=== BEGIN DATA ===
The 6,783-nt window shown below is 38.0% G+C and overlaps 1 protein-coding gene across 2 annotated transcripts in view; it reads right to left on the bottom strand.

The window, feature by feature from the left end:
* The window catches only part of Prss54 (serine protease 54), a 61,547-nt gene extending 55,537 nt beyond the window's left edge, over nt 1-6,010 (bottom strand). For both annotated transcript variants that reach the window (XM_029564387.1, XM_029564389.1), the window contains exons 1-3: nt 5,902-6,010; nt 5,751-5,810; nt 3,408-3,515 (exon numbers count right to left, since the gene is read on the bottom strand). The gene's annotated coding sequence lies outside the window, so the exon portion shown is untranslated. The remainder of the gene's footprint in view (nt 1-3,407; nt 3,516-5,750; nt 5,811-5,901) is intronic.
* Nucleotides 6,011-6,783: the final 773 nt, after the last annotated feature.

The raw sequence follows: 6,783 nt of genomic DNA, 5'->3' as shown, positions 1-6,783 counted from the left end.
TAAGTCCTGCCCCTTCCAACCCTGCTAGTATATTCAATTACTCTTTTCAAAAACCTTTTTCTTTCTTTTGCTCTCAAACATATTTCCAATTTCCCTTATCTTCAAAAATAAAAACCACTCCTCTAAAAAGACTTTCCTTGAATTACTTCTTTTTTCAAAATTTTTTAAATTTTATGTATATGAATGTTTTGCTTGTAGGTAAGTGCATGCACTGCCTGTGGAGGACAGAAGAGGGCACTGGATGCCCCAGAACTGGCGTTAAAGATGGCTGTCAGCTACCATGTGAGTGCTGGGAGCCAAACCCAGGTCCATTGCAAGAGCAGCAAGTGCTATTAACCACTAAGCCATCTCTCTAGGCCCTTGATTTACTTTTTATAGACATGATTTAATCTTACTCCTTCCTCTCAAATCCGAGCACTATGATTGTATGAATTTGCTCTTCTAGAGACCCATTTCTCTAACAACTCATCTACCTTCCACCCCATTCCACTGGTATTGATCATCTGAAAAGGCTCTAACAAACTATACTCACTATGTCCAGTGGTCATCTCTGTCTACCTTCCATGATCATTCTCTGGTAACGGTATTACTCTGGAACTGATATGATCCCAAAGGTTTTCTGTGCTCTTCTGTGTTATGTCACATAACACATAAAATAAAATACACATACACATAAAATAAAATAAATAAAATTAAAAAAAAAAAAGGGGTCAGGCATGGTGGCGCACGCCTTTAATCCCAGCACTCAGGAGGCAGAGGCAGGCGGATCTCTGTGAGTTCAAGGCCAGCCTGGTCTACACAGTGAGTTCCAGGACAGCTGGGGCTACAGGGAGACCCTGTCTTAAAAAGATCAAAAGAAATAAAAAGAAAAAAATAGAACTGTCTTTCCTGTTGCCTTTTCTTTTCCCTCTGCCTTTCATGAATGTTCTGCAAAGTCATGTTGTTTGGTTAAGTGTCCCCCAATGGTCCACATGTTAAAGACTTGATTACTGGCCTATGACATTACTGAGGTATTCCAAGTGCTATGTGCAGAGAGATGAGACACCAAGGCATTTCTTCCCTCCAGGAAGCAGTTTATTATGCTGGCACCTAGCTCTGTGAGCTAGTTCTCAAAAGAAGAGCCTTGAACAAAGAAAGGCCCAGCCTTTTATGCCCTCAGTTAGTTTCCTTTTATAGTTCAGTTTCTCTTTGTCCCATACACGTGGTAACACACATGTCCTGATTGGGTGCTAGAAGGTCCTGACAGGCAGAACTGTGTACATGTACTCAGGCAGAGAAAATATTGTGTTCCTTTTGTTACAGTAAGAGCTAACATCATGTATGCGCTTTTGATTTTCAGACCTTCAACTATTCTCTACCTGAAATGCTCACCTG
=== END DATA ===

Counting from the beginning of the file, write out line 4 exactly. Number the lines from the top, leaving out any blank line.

* Nucleotides 6,011-6,783: the final 773 nt, after the last annotated feature.